Treating Internal Hemorrhoids

Medical forceps and stethoscope near a hemorrhoids sign.
By Dr. Peter Klapper Ph.D.

It is estimated that over half of men and women will have some form of hemorrhoids (also known as ‘piles’) by the time they reach 50 years of age. So, if you have been diagnosed with or suspect you have hemorrhoids, you are not alone.

Internal hemorrhoids are the condition that develops when the veins of the lower rectum become inflamed and swollen. A comparison can be made between swollen hemorrhoidal veins and varicose veins found on legs.

As opposed to external hemorrhoids, which are found under the fragile skin of the anus, internal hemorrhoids are found along the walls of the rectum and neither visible or palpable outside the anus. Protruding hemorrhoids are extreme versions of internal hemorrhoids. Portions of tissue that begin inside the anus, along the walls of the rectum become so distended they protrude outside the anus. This may occur temporarily, such as during a bowel movement or, eventually, more permanently until treatment can be undergone.

Internal hemorrhoids may not cause any discomfort due to the limited number of nerve endings in the rectum but may present themselves with bright red blood in the individual’s stool or in the toilet after a bowel movement. While internal hemorrhoids are not causally related to cancer, because this symptom may also indicate colorectal cancer it is imperative that a doctor be consulted at the first sign of a bloody stool.

Protruding internal hemorrhoids are visibly and palpably evident and may result in pain and irritation around the anus as well.

Causes of Internal Hemorrhoids
Several situations and activities can traumatize the fragile tissue of the lower rectum:
Straining to move stool puts undue pressure on rectal tissue.
Pregnancy - fetal pressure both before and during birth and hormonal changes contribute to this common but usually temporary condition for pregnant women.
Chronic constipation or diarrhea.
Anal sexual penetration.
Severe coughing puts pressure on entire lower abdomen.
Heavy lifting puts pressure on entire lower abdomen.
Faulty bowel function.
Overuse of laxatives and enemas.
Spending long periods of time sitting in a chair or on the toilet.
Heredity - tendency towards internal hemorrhoids may run in the family.
Internal hemorrhoids are more likely to recur in individuals who have had them before than in those with no hemorrhoidal history.

A physician will typically examine the rectum for enlarged blood vessels and conduct a palpatory exam with a gloved and lubricated finger to feel for abnormalities. If more information is required, one of many types of lighted tubes may be inserted to closely view rectal walls. This procedure may include an anoscope, proctoscope, sigmoidoscopy or colonoscopy, depending on the exam requirements.

How to Treat Internal Hemorrhoids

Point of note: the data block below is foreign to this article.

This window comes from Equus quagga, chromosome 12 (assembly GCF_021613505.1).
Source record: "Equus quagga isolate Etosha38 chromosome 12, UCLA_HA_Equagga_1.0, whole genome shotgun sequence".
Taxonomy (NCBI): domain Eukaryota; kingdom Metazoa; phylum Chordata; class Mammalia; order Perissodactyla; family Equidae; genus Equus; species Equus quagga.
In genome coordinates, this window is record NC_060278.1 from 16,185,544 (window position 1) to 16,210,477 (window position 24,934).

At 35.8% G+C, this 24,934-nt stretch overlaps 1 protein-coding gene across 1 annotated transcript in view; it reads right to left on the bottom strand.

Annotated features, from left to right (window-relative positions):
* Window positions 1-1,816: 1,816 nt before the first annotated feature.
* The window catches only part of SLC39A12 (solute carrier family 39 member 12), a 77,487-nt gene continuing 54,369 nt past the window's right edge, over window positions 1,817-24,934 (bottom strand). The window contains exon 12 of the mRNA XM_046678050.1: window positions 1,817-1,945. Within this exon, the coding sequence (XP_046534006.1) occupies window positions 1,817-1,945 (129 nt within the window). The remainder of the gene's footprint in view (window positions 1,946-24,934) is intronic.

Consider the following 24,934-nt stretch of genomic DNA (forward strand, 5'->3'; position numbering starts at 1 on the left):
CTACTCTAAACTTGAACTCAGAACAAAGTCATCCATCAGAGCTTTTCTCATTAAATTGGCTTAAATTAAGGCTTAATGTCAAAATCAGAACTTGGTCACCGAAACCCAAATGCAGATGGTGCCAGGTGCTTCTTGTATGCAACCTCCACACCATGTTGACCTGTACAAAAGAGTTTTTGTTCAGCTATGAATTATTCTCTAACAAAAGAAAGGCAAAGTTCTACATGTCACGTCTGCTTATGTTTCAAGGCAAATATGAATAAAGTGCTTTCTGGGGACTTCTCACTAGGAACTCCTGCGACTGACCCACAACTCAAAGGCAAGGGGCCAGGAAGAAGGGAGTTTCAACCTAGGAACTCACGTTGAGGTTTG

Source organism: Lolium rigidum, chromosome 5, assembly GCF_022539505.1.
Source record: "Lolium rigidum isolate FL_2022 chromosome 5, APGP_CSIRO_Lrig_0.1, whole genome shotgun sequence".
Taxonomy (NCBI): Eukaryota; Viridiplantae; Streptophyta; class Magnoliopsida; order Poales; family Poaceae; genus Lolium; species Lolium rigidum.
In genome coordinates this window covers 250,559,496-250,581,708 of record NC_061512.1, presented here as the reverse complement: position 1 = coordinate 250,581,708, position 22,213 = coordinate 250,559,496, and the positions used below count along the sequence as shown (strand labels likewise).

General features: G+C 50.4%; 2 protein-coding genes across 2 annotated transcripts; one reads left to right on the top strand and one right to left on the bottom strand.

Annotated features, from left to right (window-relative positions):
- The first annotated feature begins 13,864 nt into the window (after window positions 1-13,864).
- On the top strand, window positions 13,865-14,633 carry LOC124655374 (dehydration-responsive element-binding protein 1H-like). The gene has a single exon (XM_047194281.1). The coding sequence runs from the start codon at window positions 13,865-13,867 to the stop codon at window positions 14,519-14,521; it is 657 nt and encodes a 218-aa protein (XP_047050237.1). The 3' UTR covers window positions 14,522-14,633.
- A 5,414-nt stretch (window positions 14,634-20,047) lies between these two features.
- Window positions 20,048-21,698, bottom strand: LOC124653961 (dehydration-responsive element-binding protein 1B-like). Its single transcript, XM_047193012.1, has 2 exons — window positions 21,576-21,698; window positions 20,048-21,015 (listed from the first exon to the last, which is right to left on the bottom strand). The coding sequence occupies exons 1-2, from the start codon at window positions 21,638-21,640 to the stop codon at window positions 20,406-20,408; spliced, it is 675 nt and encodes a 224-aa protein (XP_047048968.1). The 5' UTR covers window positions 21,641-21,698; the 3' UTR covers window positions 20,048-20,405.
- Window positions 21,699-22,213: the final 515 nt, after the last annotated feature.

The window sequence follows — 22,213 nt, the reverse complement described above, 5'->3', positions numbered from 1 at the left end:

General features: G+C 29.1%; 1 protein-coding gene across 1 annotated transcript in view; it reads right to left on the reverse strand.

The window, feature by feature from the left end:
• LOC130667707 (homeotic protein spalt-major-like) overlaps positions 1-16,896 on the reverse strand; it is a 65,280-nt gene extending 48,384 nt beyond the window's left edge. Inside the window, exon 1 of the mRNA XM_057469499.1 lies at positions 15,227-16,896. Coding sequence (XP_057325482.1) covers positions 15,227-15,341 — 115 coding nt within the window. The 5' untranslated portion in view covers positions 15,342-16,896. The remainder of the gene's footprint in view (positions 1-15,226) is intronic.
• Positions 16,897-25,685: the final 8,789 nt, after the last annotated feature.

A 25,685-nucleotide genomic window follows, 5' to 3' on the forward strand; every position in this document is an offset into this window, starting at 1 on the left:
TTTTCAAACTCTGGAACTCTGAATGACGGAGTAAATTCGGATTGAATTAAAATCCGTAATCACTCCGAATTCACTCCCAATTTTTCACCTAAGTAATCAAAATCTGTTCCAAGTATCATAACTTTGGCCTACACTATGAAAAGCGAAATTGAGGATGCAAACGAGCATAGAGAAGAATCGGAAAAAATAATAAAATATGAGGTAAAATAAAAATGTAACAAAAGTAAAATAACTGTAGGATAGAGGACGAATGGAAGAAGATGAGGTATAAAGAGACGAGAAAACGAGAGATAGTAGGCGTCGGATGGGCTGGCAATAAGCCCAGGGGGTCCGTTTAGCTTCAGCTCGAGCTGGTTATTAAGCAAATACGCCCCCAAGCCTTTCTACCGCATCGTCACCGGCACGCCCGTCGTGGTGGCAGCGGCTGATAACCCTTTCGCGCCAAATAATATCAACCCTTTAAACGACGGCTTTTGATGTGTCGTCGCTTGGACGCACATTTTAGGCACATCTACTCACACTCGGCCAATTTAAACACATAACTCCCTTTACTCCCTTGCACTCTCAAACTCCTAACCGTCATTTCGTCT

Hemorrhoids treatments range from simple, in-home measures to surgery depending on the severity of the case and its responsiveness to treatment.

Home remedies include:
Soaking in a warm tub of clear water for ten minutes, several times per day
Over-the-counter anti-inflammatories such as Ibuprofen
Hemorrhoidal suppositories

Surgical treatments during office or hospital visits include:
Internal hemorrhoid ligation - a tight band is placed around the base of a hemorrhoid, cutting of circulation to and killing the tissue in approximately seven days.
Sclerotherapy - a chemical solution injected into the vessels reduces swelling. A similar treatment is used for varicose veins in the legs.
Infrared coagulation - hemorrhoidal tissues are burned away.
Hemorrhoidectomy - traditional or laser surgical removal is necessary when other measures have failed, or recurring clots and bleeding become an issue.
Cryotherapy - freezing with liquid nitrogen is rarely used anymore due to resultant pain as opposed to other methods of treatment.

A few simple lifestyle changes can greatly reduce the odds of internal hemorrhoids occurring or recurring. For softer, more easily passed stools and consequent reduction in straining during bowel movements:

Increase water intake - make sure you’re drinking between 6-8 eight oz. glasses of water per day. (note alcohol, caffeine and sugar take large quantities of water to process or are diuretic, causing the expulsion of water from the body. Beverages with these ingredients are NOT substitutes for water).
Add fiber to diet - fruits, vegetables and whole grains are natural sources of dietary fiber
Stool softeners - these can be purchased over the counter but beware, diarrhea also exacerbates hemorrhoidal tissues.

Other healthy habits:
Empty bowels as soon as you feel the urge.
Exercise - healthy bodies produce healthy stools.
Avoid reading or other relaxing pastimes while on the toilet.
To break up long periods of sitting, shift in your chair frequently or stand up to walk around from time to time.
Treat constipation, diarrhea and coughing quickly before they put a strain on your fragile rectal tissues. Take care while lifting heavy objects - always exhale on exertion, never hold your breath.
The important thing to remember is that internal hemorrhoids are a common, treatable condition and sufferers should not be embarrassed or otherwise reluctant to seek help.

Note: This information is not intended as a substitute for medical advice. If you suspect you have hemorrhoids, consult a physician.

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